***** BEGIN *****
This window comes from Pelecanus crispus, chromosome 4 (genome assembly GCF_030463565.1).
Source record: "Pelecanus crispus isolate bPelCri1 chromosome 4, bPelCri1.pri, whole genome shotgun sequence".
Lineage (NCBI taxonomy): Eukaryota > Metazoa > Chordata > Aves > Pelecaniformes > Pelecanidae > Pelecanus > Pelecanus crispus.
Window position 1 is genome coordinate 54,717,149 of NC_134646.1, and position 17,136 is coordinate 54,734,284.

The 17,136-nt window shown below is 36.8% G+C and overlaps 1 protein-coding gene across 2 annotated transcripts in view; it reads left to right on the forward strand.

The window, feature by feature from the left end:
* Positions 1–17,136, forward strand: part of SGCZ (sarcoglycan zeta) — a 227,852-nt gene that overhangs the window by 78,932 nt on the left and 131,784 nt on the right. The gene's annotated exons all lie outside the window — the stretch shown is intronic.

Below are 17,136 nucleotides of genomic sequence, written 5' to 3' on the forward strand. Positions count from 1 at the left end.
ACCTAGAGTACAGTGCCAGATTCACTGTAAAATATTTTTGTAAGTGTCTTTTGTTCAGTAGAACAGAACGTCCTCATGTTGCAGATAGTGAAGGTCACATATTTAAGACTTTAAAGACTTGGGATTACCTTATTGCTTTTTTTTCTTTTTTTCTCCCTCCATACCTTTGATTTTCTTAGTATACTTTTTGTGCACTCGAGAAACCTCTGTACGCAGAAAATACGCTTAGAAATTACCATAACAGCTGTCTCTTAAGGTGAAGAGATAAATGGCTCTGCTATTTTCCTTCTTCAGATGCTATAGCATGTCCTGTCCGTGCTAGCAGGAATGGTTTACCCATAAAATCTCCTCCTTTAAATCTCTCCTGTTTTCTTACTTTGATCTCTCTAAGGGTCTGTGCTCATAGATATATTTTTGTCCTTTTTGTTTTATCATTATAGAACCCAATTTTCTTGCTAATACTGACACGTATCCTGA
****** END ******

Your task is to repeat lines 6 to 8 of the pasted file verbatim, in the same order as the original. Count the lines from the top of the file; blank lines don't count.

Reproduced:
The window, feature by feature from the left end:
* Positions 1–17,136, forward strand: part of SGCZ (sarcoglycan zeta) — a 227,852-nt gene that overhangs the window by 78,932 nt on the left and 131,784 nt on the right. The gene's annotated exons all lie outside the window — the stretch shown is intronic.

Below are 17,136 nucleotides of genomic sequence, written 5' to 3' on the forward strand. Positions count from 1 at the left end.